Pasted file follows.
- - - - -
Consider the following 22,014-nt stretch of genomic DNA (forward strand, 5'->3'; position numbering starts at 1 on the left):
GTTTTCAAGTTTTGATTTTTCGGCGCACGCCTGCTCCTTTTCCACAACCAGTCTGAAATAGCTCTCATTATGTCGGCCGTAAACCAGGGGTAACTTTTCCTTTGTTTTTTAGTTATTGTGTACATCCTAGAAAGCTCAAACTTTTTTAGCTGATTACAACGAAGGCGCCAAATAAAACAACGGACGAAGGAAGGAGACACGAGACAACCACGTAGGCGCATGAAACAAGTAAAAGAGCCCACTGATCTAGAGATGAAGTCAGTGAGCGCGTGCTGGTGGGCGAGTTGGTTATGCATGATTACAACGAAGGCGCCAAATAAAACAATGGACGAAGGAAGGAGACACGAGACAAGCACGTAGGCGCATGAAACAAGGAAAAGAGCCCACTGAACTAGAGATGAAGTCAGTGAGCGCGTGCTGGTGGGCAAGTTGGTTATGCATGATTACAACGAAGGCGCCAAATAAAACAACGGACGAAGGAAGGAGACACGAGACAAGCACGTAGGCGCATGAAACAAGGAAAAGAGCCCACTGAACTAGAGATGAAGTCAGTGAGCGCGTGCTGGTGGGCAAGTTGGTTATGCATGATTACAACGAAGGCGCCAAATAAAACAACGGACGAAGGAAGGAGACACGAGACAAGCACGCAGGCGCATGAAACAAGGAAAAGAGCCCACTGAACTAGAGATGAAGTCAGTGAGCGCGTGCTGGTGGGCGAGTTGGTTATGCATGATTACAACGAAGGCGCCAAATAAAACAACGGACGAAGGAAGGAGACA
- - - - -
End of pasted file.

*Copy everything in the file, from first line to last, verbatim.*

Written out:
Consider the following 22,014-nt stretch of genomic DNA (forward strand, 5'->3'; position numbering starts at 1 on the left):
GTTTTCAAGTTTTGATTTTTCGGCGCACGCCTGCTCCTTTTCCACAACCAGTCTGAAATAGCTCTCATTATGTCGGCCGTAAACCAGGGGTAACTTTTCCTTTGTTTTTTAGTTATTGTGTACATCCTAGAAAGCTCAAACTTTTTTAGCTGATTACAACGAAGGCGCCAAATAAAACAACGGACGAAGGAAGGAGACACGAGACAACCACGTAGGCGCATGAAACAAGTAAAAGAGCCCACTGATCTAGAGATGAAGTCAGTGAGCGCGTGCTGGTGGGCGAGTTGGTTATGCATGATTACAACGAAGGCGCCAAATAAAACAATGGACGAAGGAAGGAGACACGAGACAAGCACGTAGGCGCATGAAACAAGGAAAAGAGCCCACTGAACTAGAGATGAAGTCAGTGAGCGCGTGCTGGTGGGCAAGTTGGTTATGCATGATTACAACGAAGGCGCCAAATAAAACAACGGACGAAGGAAGGAGACACGAGACAAGCACGTAGGCGCATGAAACAAGGAAAAGAGCCCACTGAACTAGAGATGAAGTCAGTGAGCGCGTGCTGGTGGGCAAGTTGGTTATGCATGATTACAACGAAGGCGCCAAATAAAACAACGGACGAAGGAAGGAGACACGAGACAAGCACGCAGGCGCATGAAACAAGGAAAAGAGCCCACTGAACTAGAGATGAAGTCAGTGAGCGCGTGCTGGTGGGCGAGTTGGTTATGCATGATTACAACGAAGGCGCCAAATAAAACAACGGACGAAGGAAGGAGACA